We also see the setting aside of a day of thanksgiving by Jefferson Davis, President of the Confederate States of America. Though seeking to break away from the United States, the Confederacy also saw itself as tied to Christian European roots. The fact that the political aims of the Confederacy were consistent with continuing the tradition of Thanksgiving in the inherited way are testimony to this aspect of the Southern identity. It shows that the Thanksgiving tradition was not in any way seen as tied to the American republic as a political regime. Lincoln would likewise set aside a day of thanksgiving in 1863.

WHEREAS, it hath pleased Almighty God, the Sovereign Disposer of events, to protect and defend us hitherto in our conflicts with our enemies as to be unto them a shield.

 

And whereas, with grateful thanks we recognize His hand and acknowledge that not unto us, but unto Him, belongeth the victory, and in humble dependence upon His almighty strength, and trusting in the justness of our purpose, we appeal to Him that He may set at naught the efforts of our enemies, and humble them to confusion and shame.

 

Now therefore, I, Jefferson Davis, President of the Confederate States, in view of impending conflict, do hereby set apart Friday, the 15th day of November, as a day of national humiliation and prayer, and do hereby invite the reverend clergy and the people of these Confederate States to repair on that day to their homes and usual places of public worship, and to implore blessing of Almighty God upon our people, that he may give us victory over our enemies, preserve our homes and altars from pollution, and secure to us the restoration of peace and prosperity.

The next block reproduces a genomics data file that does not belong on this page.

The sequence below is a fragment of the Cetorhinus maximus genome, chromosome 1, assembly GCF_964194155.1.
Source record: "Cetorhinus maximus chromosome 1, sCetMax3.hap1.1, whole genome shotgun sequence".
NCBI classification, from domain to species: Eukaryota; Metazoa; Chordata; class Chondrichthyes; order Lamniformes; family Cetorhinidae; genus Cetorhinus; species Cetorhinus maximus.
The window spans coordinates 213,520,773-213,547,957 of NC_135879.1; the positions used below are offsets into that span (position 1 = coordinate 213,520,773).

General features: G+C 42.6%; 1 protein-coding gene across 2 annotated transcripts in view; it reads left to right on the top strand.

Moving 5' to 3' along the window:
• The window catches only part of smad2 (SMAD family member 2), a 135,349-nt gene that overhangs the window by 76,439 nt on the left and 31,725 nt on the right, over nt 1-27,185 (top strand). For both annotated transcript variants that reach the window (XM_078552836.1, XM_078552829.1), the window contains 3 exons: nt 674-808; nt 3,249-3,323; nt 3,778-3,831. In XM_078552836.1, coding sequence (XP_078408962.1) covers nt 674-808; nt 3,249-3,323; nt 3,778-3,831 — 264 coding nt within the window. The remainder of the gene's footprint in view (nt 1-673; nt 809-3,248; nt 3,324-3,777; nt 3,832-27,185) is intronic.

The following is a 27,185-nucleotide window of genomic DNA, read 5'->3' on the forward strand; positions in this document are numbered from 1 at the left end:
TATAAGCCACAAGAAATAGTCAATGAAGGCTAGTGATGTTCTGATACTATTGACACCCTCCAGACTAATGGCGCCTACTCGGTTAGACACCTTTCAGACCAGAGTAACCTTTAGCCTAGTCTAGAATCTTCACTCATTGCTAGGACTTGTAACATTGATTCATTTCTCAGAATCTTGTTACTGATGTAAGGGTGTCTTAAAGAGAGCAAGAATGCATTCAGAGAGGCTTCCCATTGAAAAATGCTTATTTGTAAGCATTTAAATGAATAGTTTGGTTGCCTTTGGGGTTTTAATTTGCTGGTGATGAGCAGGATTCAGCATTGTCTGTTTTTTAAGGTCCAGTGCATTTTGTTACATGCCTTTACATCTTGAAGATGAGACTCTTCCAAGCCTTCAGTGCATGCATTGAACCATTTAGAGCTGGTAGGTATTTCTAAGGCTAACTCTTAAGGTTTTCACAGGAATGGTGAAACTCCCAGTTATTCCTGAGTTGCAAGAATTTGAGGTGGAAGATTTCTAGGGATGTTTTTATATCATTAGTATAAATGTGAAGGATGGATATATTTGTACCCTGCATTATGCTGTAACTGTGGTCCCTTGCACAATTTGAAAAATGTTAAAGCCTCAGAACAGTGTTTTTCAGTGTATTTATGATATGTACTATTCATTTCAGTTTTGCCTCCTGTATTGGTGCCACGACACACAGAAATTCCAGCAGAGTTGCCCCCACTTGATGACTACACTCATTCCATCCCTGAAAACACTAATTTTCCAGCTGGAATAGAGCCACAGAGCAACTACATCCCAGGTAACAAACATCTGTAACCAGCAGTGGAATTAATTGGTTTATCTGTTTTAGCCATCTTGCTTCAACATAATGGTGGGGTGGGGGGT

Given under hand and seal of the Confederate States at Richmond, this the 31st day of October, year of our Lord, one thousand eight hundred and sixty one.

Thanksgiving has come in and out of fashion, has been given at different times, and has been celebrated in different ways. But it has been a continuous tradition on this continent from the times of the first European settlers onward. Its celebration is a bond with the past and a gift to the future.

Therefore, let us give thanks!

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Doorways to Restoration: A Reflection on Canada

August 6, 2017 Symposium 2017 Comments (0) 540

The following essay is part of Northern Dawn’s Symposium for Canada’s 150th anniversary. The theme is Canada: Who Are We? We hope these studies of Canada’s heritage will inspire readers to consider its future, and the broader civilization of which it is a part. Those who rule must know what they are ruling.

In this last essay, Mark Christensen gives final thoughts on the Symposium and reflects on the value Northern Dawn sees in the traditions of Canada.

When we decided to hold the first Northern Dawn symposium, we were shooting in the dark. After all, we’d just begun to set out some topics of investigation for Canadians who have apostatized from our world’s current orthodoxies. Would we be able to provide work of substance?

We are glad to say that the Symposium has surpassed our expectations. Our contributors have provided research and reflection on a variety of themes, from literature to the CBC. These essays will remain up under a segment of the site, and we want to thank everyone who participated. We also encourage readers to engage these themes further and take the leap if they want to contribute further thoughts on anything that has been discussed.

When Northern Dawn first launched, we did not label ourselves as conservative, or nationalist, or even alt-right. Although these labels aren’t entirely inaccurate, we called it a project of Restoration. It’s time to delve into the full extent of what that means.

First, we are not conservative for one very simple reason. There is nothing left to conserve. Not in a large scale political sense, at any rate. Liberalism is the geopolitical order, the state ideology, and a good deal of the culture. Even so-called Rightist movements like the Counter-jihad claim to oppose Islam because it is not progressive enough. Our forebears in ancient Europe, Christendom, and the imperial era passed down much. But the flame must be rekindled.